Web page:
Author(s): Nakatsura T, Komori H, Kubo T, Yoshitake Y, Senju S,
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Abstract PURPOSE AND EXPERIMENTAL DESIGN: We recently identified glypican-3 (GPC3) overexpressed specifically in human hepatocellular carcinoma, as based on cDNA microarray analysis of 23,040 genes, and we reported that GPC3 is a novel tumor marker for human hepatocellular carcinoma and melanoma. GPC3, expressed in almost all hepatocellular carcinomas and melanomas, but not in normal tissues except for placenta or fetal liver, is a candidate of ideal tumor antigen for immunotherapy. In this study, we attempted to identify a mouse GPC3 epitope for CTLs in BALB/c mice, and for this, we set up a preclinical study to investigate the usefulness of GPC3 as a target for cancer immunotherapy in vivo. RESULTS: We identified a mouse GPC3-derived and Kd- restricted CTL epitope peptide in BALB/c mice. Inoculation of this GPC3 peptide-specific CTL into s.c. Colon26 cancer cells transfected with mouse GPC3 gene (C26/GPC3) led to rejection of the tumor in vivo, and i.v. inoculation of these CTLs into sublethally irradiated mice markedly inhibited growth of an established s.c. tumor. Inoculation of bone marrow-derived dendritic cells pulsed with this peptide prevented the growth of s.c. and splenic C26/GPC3 accompanied with massive infiltration of CD8+ T cells into tumors. Evidence of autoimmune reactions was never observed in surviving mice that had rejected tumor cell challenges. CONCLUSIONS: We found the novel oncofetal protein GPC3 to be highly immunogenic in mice and elicited effective antitumor immunity with no evidence of autoimmunity. GPC3 is useful not only for diagnosis of hepatocellular carcinoma and melanoma but also for possible immunotherapy or prevention of these tumors.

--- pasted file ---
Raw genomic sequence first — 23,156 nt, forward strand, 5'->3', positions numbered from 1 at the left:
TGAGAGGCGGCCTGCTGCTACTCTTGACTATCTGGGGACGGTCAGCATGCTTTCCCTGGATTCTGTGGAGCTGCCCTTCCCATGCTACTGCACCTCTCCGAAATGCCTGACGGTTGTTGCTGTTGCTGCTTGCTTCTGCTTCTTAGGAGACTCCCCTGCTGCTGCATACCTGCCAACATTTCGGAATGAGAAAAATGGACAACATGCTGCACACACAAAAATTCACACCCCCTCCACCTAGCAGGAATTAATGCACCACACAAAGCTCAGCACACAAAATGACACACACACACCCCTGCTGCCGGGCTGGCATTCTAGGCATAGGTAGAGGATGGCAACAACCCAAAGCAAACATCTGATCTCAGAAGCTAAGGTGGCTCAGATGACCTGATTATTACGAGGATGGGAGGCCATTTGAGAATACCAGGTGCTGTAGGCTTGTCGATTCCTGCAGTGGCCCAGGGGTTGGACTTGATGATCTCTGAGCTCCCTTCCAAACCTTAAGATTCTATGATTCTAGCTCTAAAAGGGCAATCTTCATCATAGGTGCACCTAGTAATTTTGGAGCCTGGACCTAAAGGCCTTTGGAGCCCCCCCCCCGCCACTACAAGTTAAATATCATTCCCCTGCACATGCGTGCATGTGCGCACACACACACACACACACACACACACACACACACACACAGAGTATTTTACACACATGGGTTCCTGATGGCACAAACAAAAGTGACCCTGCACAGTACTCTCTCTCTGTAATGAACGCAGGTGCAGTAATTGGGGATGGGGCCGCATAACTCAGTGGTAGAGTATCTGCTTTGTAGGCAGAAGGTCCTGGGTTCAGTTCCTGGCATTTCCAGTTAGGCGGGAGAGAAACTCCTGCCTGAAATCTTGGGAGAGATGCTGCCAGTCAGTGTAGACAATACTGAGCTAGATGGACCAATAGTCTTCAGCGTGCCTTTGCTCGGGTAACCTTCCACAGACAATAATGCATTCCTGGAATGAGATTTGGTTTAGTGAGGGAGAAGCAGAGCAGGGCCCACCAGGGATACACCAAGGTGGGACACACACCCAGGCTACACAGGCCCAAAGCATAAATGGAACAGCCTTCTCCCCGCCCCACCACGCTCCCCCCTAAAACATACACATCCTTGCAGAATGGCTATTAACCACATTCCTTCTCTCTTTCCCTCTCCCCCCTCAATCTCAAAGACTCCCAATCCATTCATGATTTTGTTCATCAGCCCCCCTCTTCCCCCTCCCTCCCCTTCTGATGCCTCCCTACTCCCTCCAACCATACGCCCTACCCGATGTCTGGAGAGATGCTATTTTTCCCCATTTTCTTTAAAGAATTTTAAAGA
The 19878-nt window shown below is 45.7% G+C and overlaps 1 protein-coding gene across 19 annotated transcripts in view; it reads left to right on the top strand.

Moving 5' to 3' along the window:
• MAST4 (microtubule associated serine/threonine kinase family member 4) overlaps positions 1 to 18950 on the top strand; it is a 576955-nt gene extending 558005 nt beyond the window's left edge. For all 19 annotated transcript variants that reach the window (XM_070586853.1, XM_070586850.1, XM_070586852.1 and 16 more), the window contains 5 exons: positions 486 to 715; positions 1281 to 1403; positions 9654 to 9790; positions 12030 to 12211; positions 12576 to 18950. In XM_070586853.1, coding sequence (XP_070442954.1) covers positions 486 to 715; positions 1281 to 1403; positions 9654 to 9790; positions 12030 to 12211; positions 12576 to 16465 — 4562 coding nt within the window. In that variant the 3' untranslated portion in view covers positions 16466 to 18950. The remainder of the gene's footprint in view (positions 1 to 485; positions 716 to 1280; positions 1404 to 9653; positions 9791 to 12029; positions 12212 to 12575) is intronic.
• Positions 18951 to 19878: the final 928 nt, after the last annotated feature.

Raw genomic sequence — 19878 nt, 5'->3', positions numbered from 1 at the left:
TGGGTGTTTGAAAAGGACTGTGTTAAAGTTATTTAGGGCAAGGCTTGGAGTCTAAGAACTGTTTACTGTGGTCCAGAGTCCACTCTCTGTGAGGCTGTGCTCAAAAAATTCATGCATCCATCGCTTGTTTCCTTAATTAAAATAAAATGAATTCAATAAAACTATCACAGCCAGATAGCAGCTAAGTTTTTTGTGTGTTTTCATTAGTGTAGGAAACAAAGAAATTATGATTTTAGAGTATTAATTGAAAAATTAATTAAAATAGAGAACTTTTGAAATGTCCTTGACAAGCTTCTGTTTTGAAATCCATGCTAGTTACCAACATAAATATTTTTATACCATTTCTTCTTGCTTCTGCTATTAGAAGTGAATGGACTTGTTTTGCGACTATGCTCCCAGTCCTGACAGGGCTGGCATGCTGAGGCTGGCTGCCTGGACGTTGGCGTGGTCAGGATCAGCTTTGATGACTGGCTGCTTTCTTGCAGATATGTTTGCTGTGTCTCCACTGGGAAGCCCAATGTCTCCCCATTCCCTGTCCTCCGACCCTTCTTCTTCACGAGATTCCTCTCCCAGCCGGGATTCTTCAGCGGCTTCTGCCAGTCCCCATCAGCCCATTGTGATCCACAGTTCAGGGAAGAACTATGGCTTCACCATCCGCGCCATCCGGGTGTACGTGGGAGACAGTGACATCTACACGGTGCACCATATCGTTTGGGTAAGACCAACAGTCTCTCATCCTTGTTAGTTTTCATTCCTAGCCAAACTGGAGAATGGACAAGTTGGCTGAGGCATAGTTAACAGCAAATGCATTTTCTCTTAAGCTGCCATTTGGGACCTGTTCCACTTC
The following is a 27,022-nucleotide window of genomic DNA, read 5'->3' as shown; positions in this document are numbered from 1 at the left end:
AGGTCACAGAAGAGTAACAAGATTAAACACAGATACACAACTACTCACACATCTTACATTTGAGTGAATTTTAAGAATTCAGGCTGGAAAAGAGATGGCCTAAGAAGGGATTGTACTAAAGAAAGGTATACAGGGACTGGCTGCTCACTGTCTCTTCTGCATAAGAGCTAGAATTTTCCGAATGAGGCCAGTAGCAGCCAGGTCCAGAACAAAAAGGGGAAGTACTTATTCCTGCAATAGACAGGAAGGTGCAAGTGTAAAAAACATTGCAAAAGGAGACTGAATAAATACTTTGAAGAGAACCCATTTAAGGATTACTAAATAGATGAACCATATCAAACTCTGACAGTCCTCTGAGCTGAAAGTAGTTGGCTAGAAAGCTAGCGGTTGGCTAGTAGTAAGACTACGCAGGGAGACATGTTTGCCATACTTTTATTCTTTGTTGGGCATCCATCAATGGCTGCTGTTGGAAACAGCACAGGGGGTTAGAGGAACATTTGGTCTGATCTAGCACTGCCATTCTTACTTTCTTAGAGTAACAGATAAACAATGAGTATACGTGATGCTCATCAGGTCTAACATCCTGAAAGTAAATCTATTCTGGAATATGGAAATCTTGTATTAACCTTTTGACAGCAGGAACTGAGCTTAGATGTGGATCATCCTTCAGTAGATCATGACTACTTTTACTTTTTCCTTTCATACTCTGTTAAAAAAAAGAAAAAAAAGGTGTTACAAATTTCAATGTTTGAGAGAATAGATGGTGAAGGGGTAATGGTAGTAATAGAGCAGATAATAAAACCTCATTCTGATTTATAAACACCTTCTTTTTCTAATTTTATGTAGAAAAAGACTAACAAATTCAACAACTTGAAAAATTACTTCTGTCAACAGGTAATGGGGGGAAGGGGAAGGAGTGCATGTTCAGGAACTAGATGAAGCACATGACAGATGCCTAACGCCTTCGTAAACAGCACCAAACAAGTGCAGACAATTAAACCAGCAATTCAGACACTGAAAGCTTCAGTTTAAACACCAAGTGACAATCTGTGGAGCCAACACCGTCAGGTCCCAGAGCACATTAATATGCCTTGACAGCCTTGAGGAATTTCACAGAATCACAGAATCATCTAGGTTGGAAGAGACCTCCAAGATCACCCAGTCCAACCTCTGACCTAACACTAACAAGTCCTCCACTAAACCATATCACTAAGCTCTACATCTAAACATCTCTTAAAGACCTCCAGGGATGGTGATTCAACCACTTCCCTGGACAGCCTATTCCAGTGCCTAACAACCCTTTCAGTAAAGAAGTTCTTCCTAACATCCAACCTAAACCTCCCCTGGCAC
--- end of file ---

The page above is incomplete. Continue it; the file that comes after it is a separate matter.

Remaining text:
This article was published in Clin Cancer Res
and referenced in Journal of Vaccines & Vaccination